SQL Server Integration Services Design Patterns, Second Edition (2014)

Chapter 12. OData Source

The Open Data (OData) protocol is a data access protocol that provides a standardized way to create and consume data APIs via the web. The technology builds upon common protocols and methodologies, such as HTTP, REST, AtomPub, and JSON. The initial versions were defined by Microsoft as open standard, and OData has since been picked up by an OASIS committee with sponsors from many industry giants, such as IBM, Red Hat, and SAP AG. OASIS approved the latest version of the standard (Version 4) in February 2014.

Microsoft has embraced OData as the primary way to expose data APIs for many of its products. SharePoint, Project Online, and many Azure services expose OData APIs for retrieving data, and performing CRUD operations. WCF Data Services (previously known as ADO.NET Data Services) provides a quick and easy way for anyone to developer their own OData services based on an Entity Data Model (EDM) and the ADO.NET Entity Framework. Given the proliferation of the technology, it made sense for Microsoft to add support for OData within SSIS.

This chapter describes the newly added OData Source for SSIS.

Image Note  The OData Source is not included with the SQL Server 2014 or SQL Server 2012 installation package and must be downloaded separately. The SQL Server 2012 version is available as a download from the Microsoft Download Center: www.microsoft.com/en-us/download/details.aspx?id=42280. The SQL Server 2014 version is part of the SQL Server 2014 feature pack, which can be found at www.microsoft.com/en-us/download/details.aspx?id=42295.

Understanding the OData Protocol

The OData protocol is a fairly extensive protocol and exposes a wide range of capabilities. This section describes the key features of the OData protocol that an SSIS developer should be aware of. If you are interested in learning more about the protocol, the full specification and documentation is available from the www.odata.org web site.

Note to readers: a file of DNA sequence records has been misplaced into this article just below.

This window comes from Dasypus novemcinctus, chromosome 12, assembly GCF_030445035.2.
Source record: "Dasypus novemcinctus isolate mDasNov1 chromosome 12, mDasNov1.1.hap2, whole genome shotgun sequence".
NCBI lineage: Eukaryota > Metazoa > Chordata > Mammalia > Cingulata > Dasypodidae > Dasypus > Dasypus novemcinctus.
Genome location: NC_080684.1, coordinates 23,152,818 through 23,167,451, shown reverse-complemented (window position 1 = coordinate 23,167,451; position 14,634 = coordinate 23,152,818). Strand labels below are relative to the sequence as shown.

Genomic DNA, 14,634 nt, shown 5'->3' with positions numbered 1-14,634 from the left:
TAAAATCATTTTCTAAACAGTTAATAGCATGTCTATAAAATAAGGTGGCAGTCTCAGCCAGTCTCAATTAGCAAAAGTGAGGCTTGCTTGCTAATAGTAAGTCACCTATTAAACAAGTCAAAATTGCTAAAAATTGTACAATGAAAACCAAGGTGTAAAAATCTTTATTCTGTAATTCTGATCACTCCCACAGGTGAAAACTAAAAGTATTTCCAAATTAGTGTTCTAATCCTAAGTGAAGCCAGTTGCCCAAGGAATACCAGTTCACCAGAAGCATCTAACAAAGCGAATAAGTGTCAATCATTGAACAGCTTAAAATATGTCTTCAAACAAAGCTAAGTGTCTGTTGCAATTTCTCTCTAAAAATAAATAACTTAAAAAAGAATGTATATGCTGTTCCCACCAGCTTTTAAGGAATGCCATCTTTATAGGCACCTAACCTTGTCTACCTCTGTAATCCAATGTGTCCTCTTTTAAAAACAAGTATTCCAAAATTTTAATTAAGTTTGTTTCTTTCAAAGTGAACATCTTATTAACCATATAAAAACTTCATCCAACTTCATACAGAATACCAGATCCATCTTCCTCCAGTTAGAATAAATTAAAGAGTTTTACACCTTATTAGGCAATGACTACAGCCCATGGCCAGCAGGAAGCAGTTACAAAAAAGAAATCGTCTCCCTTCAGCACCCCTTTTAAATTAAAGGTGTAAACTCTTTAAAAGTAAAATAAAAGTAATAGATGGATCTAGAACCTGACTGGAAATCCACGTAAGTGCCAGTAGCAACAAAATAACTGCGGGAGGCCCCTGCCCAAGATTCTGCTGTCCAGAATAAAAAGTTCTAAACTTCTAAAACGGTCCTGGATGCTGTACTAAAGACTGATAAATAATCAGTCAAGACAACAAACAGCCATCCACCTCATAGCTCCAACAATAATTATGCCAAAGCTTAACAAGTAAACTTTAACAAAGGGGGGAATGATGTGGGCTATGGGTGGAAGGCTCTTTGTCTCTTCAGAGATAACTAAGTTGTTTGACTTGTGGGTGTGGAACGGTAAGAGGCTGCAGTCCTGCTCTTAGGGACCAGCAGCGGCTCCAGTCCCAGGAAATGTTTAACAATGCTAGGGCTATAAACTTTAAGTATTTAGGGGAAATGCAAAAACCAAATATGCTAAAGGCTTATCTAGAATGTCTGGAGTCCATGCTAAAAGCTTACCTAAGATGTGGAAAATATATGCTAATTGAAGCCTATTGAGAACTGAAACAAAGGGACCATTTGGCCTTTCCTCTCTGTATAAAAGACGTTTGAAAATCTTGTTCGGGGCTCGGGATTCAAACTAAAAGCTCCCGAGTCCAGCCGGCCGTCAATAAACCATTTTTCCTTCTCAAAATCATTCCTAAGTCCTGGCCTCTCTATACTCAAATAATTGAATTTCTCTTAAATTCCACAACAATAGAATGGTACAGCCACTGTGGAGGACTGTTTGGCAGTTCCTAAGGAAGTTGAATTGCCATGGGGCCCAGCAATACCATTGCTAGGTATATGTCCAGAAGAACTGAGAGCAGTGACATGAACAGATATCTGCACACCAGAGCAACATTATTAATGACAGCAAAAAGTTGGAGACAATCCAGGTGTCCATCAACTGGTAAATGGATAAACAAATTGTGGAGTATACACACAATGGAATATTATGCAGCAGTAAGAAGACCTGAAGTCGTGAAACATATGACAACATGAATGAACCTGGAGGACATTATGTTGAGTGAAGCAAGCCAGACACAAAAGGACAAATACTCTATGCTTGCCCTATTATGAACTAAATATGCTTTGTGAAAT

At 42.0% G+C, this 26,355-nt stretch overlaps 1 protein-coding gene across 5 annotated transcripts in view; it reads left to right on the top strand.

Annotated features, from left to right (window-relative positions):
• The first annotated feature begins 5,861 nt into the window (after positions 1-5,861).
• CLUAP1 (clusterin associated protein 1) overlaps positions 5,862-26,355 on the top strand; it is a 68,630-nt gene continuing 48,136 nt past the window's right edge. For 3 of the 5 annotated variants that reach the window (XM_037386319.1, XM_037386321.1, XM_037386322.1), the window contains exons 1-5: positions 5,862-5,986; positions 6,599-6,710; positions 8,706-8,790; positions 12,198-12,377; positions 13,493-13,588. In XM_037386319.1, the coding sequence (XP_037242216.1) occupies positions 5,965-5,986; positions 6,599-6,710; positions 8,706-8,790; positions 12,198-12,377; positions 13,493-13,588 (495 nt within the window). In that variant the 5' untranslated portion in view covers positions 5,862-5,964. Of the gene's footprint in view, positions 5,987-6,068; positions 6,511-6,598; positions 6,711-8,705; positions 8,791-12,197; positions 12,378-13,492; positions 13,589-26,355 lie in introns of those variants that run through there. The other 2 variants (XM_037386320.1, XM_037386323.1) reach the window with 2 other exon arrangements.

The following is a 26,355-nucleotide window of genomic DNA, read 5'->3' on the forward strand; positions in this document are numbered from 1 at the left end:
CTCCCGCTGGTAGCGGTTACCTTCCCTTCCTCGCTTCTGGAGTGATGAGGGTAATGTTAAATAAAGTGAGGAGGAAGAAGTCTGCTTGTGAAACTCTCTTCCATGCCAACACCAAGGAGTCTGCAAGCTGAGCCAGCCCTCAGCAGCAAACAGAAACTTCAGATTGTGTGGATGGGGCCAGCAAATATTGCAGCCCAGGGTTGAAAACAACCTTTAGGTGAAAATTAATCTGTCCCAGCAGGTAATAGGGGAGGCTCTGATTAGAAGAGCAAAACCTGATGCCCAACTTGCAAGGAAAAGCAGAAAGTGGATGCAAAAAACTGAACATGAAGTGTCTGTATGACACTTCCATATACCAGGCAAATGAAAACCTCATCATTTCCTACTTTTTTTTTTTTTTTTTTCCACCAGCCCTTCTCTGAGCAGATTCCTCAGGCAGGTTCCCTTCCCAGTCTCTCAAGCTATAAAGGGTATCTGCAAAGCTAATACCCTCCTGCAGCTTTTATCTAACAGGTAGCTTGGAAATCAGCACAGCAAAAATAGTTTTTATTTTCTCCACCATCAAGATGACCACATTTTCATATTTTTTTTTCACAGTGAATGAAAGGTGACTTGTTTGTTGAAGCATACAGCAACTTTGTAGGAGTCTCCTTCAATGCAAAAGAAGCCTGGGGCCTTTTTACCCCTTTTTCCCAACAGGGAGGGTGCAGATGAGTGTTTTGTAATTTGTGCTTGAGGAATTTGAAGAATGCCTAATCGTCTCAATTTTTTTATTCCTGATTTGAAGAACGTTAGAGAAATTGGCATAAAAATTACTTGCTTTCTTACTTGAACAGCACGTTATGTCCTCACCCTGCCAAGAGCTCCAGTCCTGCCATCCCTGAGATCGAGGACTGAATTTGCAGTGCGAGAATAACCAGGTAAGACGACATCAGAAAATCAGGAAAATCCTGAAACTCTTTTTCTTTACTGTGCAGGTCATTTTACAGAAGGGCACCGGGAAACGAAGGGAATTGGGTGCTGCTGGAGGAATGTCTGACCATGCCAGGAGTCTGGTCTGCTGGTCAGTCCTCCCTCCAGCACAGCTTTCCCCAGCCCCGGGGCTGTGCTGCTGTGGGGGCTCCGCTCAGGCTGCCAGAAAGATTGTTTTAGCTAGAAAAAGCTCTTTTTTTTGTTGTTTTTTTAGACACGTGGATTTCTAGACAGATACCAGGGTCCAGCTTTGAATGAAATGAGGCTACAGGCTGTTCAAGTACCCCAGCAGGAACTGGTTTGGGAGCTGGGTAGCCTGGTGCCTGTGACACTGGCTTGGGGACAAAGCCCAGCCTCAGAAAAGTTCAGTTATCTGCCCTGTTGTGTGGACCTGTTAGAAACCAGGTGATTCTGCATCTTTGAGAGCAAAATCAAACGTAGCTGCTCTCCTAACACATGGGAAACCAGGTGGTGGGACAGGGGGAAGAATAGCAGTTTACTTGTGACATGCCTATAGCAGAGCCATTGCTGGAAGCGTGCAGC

Image Note  The SSIS OData Source for SQL Server 2012 and 2014 supports version 3 of the OData protocol, and not version 4. More information about the OData protocol can be found at www.odata.org/.

There are two main features of OData from an SSIS perspective: the metadata document and the data you get back from accessing an OData resource.

The metadata document is an EDM description of the OData service that describes the entity sets exposed by the service. The SSIS OData Source uses the metadata document to figure out the schema of the source data. This document is located at a standard location for each service—http://<base_url>/$metadata. Table 12-1 shows a mapping of OData and EDM concepts.

Table 12-1. OData v3 Concepts Mapped to Relational Terms




Entity set

Table or view

Entity sets (also known as collections or feeds) define the objects you’ll be receiving in SSIS. When using the Collection mode, the OData Source provides a drop-down box allowing you to select one of the entity sets defined by the service.


Row of data

Defines the schema for the rows of data within an entity set.


Stored procedure or function

The OData Source UI does not expose a way to select operations, but it is possible to invoke an operation by specifying its resource path.

Navigation property

Foreign key relationship

Navigation properties define relationships between entities. The OData Source does not support these directly, but you can access subentities by entering their resource path.

At runtime, SSIS retrieves data from the OData service using standard HTTP URLs. That means you can see the same data being returned to SSIS by entering the URL into a web browser, which can be very useful for debugging purposes. The OData Source has two modes: when accessing the service using the Collection mode, SSIS will automatically generate the resource URL for you; when using the Resource Path mode, you will supply the full URL.

Data Type Mappings

The OData Source will attempt to map the fields of complex types defined within the service’s metadata document to SSIS data flow types. When configuring the OData Source, the fields in the entity or resource collection or entity set you reference will be added as external metadata columns for the component. Table 12-2 shows the EDM to SSIS data type mappings. Given the flexibility of the Entity Data Model, you may find that certain complex types will not work with the SSIS OData Source.

Table 12-2. EDM Data Type Mapping to SSIS Types

EDM Type

CLR Type












































Query Options